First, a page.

April 19, 2024

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Refugee men in Mahama take the lead in raising awareness about gender-based violence 

Patrick Nsengiyumva

In Mahama camp, a group of refugee men is standing up against gender-based violence (GBV). By being positive and supportive, these men are contributing to support women feel comfortable talking about things they couldn’t talk about before.

“When we conduct campaigns in the camp, more people become aware of gender-based violence (GBV) and learn where to seek assistance,” explains Patrick Nsengiyumva, one of the co-founders of the club dubbed “EJONIHEZA” translated as “tomorrow is better.”   

Patrick says they created the club to break down cultural walls in the diverse community of Burundians and Congolese refugees. 

Established in 2021, the EJONIHEZA club is one of four clubs of men – including two in Mahama camp and two in the host community – who came together after receiving training on positive masculinity and the social contract approach, which is about the role of the community members in solving the problems that they are facing.

The club is composed of 30 refugee men from all villages of Mahama Camp, the largest refugee camp located in eastern Rwanda.   

EJONIHEZA Club’s approach involves mass mobilization through awareness campaigns where they visit households through door-to-door approaches, and community by community to spread messages about the prevention of GBV. As role models, their presence is well-known in every village, advocating for positive masculinity, which entails embracing principles of gender equality and harmony.

Beyond combating gender-based violence, the club also advocates for addressing challenges hindering girls from accessing education and confronts the root causes of domestic violence affecting their educational opportunities.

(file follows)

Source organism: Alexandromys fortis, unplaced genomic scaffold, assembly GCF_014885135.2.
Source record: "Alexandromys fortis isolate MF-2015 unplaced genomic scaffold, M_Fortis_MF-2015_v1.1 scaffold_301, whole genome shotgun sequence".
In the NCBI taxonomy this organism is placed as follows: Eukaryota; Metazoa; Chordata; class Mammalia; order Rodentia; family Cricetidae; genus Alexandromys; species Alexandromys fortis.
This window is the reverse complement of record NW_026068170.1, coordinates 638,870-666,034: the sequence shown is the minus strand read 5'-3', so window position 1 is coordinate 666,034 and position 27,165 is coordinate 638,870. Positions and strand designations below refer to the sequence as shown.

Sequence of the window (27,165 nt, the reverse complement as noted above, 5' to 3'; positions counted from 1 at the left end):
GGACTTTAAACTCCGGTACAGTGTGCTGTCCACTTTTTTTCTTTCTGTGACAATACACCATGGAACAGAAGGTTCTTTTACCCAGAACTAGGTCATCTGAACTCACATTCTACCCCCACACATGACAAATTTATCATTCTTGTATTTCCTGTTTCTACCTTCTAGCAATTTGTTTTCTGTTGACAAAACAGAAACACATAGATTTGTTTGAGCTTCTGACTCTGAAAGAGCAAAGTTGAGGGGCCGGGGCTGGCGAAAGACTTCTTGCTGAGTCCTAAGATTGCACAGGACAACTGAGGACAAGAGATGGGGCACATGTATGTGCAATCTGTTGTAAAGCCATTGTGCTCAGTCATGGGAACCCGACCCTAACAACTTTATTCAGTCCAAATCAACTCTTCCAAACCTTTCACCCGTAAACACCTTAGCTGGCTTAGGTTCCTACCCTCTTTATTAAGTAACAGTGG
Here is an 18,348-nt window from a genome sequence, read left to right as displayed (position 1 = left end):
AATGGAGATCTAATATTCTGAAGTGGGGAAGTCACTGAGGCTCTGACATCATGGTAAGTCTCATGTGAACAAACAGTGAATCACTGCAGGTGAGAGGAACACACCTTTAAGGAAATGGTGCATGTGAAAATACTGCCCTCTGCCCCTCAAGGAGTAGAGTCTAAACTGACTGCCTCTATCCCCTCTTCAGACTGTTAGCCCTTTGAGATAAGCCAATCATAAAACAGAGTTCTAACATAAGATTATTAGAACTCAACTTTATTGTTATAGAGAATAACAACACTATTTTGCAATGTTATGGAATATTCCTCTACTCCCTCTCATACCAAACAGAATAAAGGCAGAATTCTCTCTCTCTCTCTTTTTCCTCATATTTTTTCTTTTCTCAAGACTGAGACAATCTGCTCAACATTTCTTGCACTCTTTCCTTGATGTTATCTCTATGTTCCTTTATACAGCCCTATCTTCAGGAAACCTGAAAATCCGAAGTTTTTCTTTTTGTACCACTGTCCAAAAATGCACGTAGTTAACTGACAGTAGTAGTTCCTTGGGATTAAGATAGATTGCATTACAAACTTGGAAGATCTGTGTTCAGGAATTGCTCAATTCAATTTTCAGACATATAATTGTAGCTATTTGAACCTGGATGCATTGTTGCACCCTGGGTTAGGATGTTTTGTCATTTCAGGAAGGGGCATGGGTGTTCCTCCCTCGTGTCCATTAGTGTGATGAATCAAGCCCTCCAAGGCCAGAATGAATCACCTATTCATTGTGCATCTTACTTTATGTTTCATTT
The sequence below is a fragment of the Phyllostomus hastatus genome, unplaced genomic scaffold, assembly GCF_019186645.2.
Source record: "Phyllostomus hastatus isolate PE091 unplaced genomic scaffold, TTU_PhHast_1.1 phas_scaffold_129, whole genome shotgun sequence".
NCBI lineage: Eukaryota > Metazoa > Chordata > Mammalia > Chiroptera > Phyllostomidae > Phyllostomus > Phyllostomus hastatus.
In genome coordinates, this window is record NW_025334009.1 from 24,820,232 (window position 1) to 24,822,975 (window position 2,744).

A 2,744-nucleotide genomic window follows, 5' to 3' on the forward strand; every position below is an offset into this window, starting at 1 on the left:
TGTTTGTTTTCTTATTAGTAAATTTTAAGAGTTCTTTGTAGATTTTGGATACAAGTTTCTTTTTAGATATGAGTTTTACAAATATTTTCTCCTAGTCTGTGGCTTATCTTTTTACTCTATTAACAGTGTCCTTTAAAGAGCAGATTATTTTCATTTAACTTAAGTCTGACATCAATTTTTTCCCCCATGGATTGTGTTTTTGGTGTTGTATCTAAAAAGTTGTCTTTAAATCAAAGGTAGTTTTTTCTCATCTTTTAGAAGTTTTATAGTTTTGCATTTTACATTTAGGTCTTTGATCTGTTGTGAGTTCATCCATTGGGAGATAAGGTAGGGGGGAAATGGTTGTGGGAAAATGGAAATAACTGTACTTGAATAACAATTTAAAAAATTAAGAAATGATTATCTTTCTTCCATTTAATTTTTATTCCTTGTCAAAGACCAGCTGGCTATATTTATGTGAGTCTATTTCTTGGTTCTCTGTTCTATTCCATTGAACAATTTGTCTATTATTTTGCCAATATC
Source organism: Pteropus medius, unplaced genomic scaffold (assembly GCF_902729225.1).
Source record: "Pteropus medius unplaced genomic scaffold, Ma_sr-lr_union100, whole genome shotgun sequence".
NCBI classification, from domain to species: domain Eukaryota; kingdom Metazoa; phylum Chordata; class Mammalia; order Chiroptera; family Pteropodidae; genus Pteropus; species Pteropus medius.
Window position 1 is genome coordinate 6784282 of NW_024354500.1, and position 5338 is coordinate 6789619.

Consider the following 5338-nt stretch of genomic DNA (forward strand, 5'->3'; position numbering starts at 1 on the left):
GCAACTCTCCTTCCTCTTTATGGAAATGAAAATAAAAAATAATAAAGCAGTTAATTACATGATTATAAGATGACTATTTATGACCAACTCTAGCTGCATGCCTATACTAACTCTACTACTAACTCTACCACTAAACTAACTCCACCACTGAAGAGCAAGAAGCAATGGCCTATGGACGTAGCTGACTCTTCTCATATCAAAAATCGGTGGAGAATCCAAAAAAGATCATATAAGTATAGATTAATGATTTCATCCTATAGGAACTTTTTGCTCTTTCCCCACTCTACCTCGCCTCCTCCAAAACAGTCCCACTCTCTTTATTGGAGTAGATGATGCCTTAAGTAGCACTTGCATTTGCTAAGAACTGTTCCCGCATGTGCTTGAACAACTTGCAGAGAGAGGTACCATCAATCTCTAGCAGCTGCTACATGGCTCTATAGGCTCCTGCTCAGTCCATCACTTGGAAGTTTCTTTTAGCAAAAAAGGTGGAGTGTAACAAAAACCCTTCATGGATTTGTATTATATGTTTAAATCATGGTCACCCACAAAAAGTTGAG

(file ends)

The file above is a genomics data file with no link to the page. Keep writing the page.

For instance, they managed to bring together 157 teen mothers. They advocated for them to go back to school and access career training with support from EDUFAM, a project of PRO-FEMMES TWESE HAMWE that aims to empower displaced women and girls through education. 

Young mothers have also received training on essential life skills and self-care from Pro-Femmes Twese Hamwe. Some were supported to go back to school, while others were given vocational training in sewing and hairdressing for six months.  Despite facing cultural barriers, Patrick says their club has persisted in its mission to combat gender-based violence.    

“Even today, cultural barriers persist. Sometimes we notice a culture of secrecy,” he says, adding that one of the reasons GBV persists is because some people see it as a family private matter, an attitude he along with other men in the club is working to change.  

Patrick acknowledges that their robust awareness campaigns in the camp are yielding results, as more women become aware of various forms of GBV, know where to seek assistance, and are increasingly willing to speak up against GBV.     

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